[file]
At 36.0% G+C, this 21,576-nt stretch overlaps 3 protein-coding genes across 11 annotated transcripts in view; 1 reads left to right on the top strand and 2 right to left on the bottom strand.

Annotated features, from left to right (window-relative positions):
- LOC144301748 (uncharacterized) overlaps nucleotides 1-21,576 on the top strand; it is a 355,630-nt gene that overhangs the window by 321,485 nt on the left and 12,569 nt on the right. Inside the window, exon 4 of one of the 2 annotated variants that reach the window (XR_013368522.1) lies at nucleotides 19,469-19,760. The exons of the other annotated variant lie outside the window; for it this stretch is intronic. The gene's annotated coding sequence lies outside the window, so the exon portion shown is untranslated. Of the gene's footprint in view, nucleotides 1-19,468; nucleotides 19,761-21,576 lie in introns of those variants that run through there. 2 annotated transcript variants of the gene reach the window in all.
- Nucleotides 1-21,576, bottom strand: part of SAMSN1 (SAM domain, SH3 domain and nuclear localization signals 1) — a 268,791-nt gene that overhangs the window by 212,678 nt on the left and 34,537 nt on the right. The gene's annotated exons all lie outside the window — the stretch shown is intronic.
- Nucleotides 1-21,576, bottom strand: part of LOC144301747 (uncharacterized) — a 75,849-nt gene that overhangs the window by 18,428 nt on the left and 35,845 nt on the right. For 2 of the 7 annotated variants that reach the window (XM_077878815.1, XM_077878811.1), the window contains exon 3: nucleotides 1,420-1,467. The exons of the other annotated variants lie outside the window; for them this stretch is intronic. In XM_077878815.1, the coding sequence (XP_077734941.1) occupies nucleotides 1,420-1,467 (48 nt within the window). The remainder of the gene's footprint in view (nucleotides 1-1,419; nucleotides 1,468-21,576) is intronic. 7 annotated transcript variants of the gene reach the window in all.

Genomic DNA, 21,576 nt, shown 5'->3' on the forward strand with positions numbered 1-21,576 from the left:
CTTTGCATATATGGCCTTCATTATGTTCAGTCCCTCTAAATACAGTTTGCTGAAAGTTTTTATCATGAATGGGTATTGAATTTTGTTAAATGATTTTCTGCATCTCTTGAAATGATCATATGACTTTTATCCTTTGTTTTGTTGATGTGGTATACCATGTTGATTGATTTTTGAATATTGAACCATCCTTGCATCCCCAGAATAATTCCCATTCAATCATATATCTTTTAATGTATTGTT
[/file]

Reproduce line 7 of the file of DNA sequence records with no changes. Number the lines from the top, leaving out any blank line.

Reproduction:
CTTTGCATATATGGCCTTCATTATGTTCAGTCCCTCTAAATACAGTTTGCTGAAAGTTTTTATCATGAATGGGTATTGAATTTTGTTAAATGATTTTCTGCATCTCTTGAAATGATCATATGACTTTTATCCTTTGTTTTGTTGATGTGGTATACCATGTTGATTGATTTTTGAATATTGAACCATCCTTGCATCCCCAGAATAATTCCCATTCAATCATATATCTTTTAATGTATTGTT